Those that know Meghan and I know that we have what appears to be an on going camera acquisition problem. To remedy this but continue to try out ALL of the cameras we have decided to start borrowing cameras from our fellow camera enthusiasts instead of trying to purchase or hoard them all to ourselves. Not all are winners though and some are just easier or more fun to use but you have to shoot with them first to find out! Thus, we decided if we run a roll through every camera we are interested in, not unlike going on a 5 minute date with a bunch of strangers at a singles night, we can quickly see which are worthy of being added to our collection (or put on our list of “must haves.”) Camera speed dating!
Here is most recent camera I had the pleasure of a quick date with…the Zeiss Ikonta 35.
A few quick facts about the Zeiss Ikonta 35; this model was made from 1949 to 1953. It has a trap door front and center that the lens pops out of. It was manufactured with different lenses, this one is fitted with a Novar 45mm f3.5 lens on it, which I believe is the least quality one, the Xenar and Tessar that other variants have better all over sharpness. It has a fast shutter speed of 1/250.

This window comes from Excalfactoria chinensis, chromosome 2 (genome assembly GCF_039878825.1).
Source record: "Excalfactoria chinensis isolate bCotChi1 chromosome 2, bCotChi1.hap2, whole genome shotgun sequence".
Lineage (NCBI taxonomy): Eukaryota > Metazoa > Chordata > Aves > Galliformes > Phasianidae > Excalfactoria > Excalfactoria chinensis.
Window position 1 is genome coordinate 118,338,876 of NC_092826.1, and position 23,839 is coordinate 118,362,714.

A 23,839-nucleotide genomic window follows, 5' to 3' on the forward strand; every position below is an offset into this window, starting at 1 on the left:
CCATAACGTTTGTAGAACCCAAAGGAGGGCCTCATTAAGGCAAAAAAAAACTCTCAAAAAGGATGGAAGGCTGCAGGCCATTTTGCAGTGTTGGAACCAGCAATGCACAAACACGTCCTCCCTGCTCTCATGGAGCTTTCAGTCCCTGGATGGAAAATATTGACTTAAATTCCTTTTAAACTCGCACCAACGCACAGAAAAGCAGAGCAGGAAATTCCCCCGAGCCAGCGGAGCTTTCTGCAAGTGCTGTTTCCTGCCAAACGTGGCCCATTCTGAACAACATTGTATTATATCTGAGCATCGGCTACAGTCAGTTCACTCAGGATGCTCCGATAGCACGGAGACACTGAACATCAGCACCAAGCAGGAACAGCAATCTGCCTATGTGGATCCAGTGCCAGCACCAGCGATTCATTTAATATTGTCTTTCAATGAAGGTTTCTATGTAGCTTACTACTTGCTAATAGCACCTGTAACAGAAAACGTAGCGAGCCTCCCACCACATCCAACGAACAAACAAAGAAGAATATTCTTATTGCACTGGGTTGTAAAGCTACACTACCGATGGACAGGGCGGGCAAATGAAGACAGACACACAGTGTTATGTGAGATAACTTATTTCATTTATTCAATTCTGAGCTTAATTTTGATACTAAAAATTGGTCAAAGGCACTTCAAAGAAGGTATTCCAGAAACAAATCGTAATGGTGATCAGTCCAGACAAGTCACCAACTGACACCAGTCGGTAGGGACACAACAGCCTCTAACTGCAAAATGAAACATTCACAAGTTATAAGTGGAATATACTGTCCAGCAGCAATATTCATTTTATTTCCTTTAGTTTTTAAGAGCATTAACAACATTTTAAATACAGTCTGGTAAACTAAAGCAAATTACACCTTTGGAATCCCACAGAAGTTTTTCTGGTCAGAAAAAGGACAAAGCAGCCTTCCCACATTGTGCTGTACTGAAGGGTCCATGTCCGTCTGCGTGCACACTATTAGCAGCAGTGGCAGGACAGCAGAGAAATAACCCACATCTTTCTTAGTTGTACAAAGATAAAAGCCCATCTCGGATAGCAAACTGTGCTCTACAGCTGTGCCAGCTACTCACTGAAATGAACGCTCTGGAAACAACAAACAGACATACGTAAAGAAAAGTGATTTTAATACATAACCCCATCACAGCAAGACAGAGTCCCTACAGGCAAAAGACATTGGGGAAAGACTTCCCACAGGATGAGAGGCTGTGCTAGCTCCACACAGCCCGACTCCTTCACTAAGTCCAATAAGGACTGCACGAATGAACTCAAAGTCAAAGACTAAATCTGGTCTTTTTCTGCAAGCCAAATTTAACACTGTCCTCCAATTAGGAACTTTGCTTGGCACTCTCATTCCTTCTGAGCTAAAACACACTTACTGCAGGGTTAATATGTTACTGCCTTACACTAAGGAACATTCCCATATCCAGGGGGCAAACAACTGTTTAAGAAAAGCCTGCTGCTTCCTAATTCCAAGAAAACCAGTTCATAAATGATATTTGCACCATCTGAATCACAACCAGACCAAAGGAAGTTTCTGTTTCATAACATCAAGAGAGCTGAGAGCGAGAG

This particular Zeiss caught my eye because of its small size and unique design. It didn’t seem very “Zeissy” to me. I did enjoy using it, however like many other old point and shoot cameras I got loads of flare in my photos because of the lack of lens coatings, that mixed in with the soft edges on this lens and its pretty much a more unique way to take LOMO style photos. I noticed the lens on my camera does seem to have a ‘sweetspot’ which is closer rather than far away. I did have a moment of panic thinking it was broken because like all tiny cameras made mid-century, they have a certain order shutter cocking, winding and shutter releasing that has to happen…annoying to remember only if your prone to using many cameras all the time. I think I will take this camera on a second date however and give it another chance.